Year : 2012  |  Volume : 54  |  Issue : 1  |  Page : 97--98

My life as a psychiatrist: Memoirs and essays

Amit Ranjan Basu 
 Independent Researcher, Social Psychiatry

Correspondence Address:
Amit Ranjan Basu
Independent Researcher, Social Psychiatry

How to cite this article:
Basu AR. My life as a psychiatrist: Memoirs and essays.Indian J Psychiatry 2012;54:97-98

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Basu AR. My life as a psychiatrist: Memoirs and essays. Indian J Psychiatry [serial online] 2012 [cited 2020 Oct 31 ];54:97-98
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Edited by: Ajita Chakraborty

Publisher name and Address: Stree, Kolkata, India.

Published in 2010

Pages: 220, Price: 500/-

The recently published Icons of Indian Psychiatry (Indian Journal of Psychiatry, 2010) reminded us how important is it to be aware of the personalities who made pioneering moves to establish psychiatry in India as the modern method of healing the mind. It links up with the threads of knowledge that they tried to produce in a context where this discipline was more marginalised. And again, much of this knowledge is useful once we consider history as a way to access the past for the present.

In this backdrop, Ajita Chakraborty's recently published book takes us to nuanced narratives of a microhistory of the Indian psychiatry and the Indian Psychiatric Society. Ajita, one of the first two woman psychiatrists (the first perhaps is Saroja Bai) in India is more known for her serious concerns about the social and cultural aspects of psychiatry, an area less travelled by the majority of her fellow colleagues.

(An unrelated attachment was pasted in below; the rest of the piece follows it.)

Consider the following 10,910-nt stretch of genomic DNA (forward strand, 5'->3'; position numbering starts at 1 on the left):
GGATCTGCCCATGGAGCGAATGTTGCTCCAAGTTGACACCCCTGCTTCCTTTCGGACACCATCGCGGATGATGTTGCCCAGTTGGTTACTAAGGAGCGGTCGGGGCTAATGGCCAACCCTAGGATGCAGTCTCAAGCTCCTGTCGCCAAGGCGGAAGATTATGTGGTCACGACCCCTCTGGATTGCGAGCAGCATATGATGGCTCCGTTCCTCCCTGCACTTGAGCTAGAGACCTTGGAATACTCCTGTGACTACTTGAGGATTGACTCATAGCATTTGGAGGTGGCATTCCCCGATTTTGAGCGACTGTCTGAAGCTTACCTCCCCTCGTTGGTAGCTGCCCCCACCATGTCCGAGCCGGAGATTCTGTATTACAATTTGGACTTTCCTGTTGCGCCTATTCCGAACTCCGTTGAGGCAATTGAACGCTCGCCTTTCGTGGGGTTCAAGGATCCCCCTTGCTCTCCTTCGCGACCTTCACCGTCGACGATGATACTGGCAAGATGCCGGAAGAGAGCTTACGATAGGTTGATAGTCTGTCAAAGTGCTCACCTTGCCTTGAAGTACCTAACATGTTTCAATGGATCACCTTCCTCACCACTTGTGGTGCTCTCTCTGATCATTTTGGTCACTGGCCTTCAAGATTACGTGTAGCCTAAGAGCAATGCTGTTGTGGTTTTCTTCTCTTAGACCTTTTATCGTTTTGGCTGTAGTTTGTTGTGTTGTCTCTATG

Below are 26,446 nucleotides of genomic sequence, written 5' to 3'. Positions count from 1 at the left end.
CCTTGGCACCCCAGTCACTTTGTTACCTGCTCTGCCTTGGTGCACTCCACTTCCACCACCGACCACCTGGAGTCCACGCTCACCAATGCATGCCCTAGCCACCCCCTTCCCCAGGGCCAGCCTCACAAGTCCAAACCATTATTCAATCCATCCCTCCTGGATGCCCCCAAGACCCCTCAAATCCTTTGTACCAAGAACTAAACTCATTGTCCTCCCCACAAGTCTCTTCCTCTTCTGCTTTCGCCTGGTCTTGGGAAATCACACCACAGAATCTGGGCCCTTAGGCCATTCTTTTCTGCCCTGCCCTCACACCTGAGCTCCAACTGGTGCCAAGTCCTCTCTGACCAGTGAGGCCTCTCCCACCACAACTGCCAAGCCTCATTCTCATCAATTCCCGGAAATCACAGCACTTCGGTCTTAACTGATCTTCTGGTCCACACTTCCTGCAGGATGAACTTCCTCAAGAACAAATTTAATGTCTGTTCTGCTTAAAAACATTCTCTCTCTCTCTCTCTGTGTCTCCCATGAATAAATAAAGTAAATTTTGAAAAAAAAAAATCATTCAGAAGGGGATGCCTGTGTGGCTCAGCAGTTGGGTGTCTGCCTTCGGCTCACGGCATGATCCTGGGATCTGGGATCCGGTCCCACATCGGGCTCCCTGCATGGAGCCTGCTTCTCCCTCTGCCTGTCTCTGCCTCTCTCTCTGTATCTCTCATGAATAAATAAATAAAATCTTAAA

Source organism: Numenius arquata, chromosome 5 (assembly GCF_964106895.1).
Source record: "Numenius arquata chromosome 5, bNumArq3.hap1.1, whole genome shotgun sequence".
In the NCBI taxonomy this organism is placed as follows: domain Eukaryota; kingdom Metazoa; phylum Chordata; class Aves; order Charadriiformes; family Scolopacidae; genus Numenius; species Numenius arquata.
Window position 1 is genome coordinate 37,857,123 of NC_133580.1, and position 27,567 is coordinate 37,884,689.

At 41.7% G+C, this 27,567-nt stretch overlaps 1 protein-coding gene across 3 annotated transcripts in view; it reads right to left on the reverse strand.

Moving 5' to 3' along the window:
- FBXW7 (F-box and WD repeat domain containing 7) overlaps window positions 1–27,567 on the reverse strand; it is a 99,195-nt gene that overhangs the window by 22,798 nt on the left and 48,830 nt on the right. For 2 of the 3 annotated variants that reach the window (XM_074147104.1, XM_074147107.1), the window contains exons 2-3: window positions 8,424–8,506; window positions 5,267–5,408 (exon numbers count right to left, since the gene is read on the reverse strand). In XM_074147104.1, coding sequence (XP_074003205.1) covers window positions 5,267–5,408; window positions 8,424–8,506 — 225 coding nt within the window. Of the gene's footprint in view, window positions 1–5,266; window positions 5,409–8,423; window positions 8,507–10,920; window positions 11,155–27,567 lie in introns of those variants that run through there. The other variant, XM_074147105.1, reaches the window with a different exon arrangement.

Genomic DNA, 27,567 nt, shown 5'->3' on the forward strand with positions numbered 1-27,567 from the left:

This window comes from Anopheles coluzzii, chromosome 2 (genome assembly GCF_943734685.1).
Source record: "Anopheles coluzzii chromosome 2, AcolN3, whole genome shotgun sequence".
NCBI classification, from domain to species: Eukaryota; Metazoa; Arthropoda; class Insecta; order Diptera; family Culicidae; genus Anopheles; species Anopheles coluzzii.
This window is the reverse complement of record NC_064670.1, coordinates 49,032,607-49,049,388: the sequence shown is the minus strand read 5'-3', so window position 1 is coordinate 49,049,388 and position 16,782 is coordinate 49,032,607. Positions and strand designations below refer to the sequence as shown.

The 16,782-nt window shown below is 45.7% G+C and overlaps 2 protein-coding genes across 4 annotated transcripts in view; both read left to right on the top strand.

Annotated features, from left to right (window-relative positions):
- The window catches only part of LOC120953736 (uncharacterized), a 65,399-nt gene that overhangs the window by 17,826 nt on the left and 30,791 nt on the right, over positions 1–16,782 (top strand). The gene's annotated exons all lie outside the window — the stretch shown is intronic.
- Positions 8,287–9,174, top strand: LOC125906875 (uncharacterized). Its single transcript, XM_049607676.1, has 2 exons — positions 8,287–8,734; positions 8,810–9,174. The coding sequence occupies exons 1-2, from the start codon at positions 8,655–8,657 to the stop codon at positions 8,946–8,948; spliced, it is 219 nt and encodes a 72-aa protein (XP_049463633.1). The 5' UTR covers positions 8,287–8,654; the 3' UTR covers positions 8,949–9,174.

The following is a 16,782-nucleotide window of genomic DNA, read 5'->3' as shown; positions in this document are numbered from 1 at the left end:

Who else could write the foreword of this book other than Ashis Nandy? A well known cultural theorist and a public intellectual who convincingly transformed his training in psychology to create a discourse of political psychology as a powerful social critique. Nandy, in this original piece, opened by saying that "no account of a society is complete without a profile of its subjectivities. This is particularly true for India, which has for centuries lived with diverse, highly developed theories of the mind and techniques of intervention in human consciousness" (p. vii). He notices the paucity of data on those pioneers who tried hard to adopt this new science in a culturally diverse non-modern society to make their profession meaningful in its new social context, and laments that "we are now left with predominantly de-cultured, asocial, overtly medicalised psychological disciplines studying subjectivities in this part of the world" (p. ix). Nandy thinks that Ajita did not try to blur the distinction between normality and abnormality like her "Guru" Ronald Laing and his anti-psychiatry group. Rather, "she retains the difference as a therapeutic reality and a tool of social criticism" (p. xii). Nandy has pleaded to read this book keeping this context in mind.